Nutrient-rich fruit represents an important part of a healthy diet, but like all foods that give you energy, they contain calories. Consuming too much of any food -- even nutritious, low-fat foods such as fruit -- can lead to weight gain. Eat fruit in moderation and choose lower-calorie options if you need to reduce your caloric intake.
To avoid gaining weight, you must maintain a state of caloric balance, eating only as many calories as your body burns through daily functions and exercise. If you eat 500 calories more than your body burns each day, you will gain weight at a rate of about 1 pound per week. Consult a nutritionist to determine how many calories a person of your size and physical activity level needs every day and avoid exceeding this caloric limit.
Daily Fruit Needs
Current dietary guidelines recommend a relatively low daily intake of fruit. Women need about 1.5 cups of fruit per day while men need only 2 cups per day, according to MyPyramid.gov. Adults who spend more than 30 minutes per day exercising at moderate intensity may have room in their diets for higher fruit intake. One small apple, one large banana, one medium pear, three medium plums, eight large strawberries, 32 seedless grapes or 1 cup of 100 percent fruit juice counts as one cup of fruit.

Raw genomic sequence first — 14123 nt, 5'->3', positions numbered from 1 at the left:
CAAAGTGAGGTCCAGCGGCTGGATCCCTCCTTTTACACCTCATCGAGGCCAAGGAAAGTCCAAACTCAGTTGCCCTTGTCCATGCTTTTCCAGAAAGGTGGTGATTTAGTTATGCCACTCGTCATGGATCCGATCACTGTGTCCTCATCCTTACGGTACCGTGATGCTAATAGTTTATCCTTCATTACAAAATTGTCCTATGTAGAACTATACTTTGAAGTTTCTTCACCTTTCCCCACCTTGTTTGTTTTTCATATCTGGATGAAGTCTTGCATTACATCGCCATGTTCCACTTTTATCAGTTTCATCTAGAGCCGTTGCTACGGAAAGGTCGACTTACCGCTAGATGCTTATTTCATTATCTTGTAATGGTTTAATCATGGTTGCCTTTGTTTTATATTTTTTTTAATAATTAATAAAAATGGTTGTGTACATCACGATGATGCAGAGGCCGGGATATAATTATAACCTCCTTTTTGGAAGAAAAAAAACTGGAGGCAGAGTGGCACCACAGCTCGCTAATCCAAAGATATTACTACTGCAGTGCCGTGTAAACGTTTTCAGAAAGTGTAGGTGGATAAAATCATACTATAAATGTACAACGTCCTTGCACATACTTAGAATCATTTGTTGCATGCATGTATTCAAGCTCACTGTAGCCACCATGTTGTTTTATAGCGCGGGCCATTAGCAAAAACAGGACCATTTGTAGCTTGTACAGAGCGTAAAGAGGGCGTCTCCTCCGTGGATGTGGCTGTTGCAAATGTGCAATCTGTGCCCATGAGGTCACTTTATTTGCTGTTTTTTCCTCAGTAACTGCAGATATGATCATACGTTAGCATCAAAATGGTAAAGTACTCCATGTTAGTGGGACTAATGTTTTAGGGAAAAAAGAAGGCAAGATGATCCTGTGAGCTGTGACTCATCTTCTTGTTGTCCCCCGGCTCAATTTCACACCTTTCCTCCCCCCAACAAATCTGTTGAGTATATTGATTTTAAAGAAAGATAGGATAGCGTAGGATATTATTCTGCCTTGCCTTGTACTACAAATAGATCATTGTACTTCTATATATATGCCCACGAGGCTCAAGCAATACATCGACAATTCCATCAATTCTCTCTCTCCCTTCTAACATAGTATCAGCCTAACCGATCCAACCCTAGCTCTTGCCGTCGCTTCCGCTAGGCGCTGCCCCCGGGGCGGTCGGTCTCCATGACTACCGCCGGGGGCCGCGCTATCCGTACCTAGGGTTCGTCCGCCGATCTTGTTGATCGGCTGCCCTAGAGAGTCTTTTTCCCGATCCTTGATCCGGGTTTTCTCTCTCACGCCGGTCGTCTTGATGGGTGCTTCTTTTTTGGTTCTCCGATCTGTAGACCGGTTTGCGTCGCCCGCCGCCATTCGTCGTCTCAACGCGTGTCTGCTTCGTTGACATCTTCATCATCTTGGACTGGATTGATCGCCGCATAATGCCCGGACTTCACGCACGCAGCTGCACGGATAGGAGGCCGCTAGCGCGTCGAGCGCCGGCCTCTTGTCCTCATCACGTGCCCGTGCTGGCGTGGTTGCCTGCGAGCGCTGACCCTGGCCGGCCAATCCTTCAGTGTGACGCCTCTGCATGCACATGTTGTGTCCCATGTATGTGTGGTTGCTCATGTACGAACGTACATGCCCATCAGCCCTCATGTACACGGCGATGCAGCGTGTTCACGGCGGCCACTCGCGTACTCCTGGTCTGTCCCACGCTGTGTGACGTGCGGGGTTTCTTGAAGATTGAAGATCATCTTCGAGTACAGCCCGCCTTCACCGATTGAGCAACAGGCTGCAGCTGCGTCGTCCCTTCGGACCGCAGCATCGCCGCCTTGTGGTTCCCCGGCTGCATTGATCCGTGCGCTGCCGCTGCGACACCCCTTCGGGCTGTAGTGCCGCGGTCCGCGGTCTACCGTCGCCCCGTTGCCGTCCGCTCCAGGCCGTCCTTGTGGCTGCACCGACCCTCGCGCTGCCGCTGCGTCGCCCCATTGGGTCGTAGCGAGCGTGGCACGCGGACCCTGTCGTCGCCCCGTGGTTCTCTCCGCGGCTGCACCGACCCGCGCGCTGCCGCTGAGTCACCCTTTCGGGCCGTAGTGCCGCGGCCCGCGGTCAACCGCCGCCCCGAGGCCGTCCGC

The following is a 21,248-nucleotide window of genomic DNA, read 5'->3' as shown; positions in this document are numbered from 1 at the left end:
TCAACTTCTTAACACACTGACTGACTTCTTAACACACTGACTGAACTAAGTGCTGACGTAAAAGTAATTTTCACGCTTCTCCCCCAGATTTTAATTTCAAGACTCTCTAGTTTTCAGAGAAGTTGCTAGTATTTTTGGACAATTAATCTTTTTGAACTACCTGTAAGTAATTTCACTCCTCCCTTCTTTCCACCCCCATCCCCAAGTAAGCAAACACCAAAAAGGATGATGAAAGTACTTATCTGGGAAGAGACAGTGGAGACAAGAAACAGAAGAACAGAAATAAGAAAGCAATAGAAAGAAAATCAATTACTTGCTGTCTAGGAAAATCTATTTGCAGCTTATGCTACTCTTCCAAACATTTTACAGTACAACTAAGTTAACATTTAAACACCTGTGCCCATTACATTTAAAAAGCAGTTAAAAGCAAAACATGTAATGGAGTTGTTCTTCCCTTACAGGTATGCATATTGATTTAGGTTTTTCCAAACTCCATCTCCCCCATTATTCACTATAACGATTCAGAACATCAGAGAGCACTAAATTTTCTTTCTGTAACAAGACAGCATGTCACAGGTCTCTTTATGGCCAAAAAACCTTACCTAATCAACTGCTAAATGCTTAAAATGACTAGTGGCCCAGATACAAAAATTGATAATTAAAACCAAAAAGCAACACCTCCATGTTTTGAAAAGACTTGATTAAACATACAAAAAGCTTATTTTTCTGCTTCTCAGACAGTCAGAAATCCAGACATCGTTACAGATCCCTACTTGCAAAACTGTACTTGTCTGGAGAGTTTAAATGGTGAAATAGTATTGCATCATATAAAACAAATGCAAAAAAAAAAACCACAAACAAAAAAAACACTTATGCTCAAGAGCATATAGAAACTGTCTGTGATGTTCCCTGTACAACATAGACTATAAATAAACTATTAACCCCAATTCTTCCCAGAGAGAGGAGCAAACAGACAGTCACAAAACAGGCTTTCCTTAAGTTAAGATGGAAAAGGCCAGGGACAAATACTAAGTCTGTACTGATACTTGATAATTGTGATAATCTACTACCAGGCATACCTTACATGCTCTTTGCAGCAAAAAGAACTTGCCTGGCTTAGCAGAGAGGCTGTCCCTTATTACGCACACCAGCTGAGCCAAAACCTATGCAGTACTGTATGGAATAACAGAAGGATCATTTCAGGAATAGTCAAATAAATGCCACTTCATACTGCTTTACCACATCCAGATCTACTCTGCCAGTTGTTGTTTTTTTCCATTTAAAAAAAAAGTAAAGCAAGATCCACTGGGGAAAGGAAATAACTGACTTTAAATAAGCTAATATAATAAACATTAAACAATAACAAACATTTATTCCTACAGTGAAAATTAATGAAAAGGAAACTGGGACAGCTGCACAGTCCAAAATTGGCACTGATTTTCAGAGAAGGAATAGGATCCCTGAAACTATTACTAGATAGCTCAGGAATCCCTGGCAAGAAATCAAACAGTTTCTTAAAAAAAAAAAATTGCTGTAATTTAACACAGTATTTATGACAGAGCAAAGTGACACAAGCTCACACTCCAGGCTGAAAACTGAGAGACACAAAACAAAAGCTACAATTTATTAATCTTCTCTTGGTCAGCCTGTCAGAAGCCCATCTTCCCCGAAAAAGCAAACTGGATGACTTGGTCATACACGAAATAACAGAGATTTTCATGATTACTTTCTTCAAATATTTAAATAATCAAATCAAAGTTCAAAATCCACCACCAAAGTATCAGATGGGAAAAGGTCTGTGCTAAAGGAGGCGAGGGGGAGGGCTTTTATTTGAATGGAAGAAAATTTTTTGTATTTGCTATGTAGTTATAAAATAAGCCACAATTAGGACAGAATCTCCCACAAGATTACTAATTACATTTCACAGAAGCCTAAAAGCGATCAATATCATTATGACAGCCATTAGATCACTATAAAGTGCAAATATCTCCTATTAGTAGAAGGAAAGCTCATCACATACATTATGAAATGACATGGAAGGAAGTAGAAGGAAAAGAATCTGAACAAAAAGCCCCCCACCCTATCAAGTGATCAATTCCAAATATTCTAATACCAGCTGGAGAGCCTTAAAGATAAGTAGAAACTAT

Avoiding high-calorie fruits can help you control or reduce your daily caloric intake. High-calorie fruits often contain more carbohydrates and sugar than other fruits. One large apple, for example, has 130 calories and 34 gram of carbohydrates, 25 grams of which come from sugars. One medium banana has 110 calories and 30 grams of carbohydrates, 19 grams of which come from sugars. One medium pear has 100 calories, including 26 grams of carbohydrates and 16 grams of sugar.
To maximize the nutritional benefit of fruit intake while keeping calorie and sugar intake low, choose nutrient-packed fruits such as strawberries, cantaloupe and grapefruit. A serving of eight medium strawberries has only 50 calories and 11 grams of carbohydrates and provides approximately 160 percent of your daily vitamin C needs. A serving of half a medium grapefruit has 60 calories and 15 grams of carbohydrates and provides 35 percent of your daily vitamin A needs and 100 percent of your daily vitamin C needs. A serving of a quarter medium cantaloupe has only 50 calories and 12 grams of carbohydrates and provides around 120 percent of your daily vitamin A needs and 80 percent of your daily vitamin C needs.
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This article reflects the views of the writer and does not necessarily reflect the views of Jillian Michaels or JillianMichaels.com.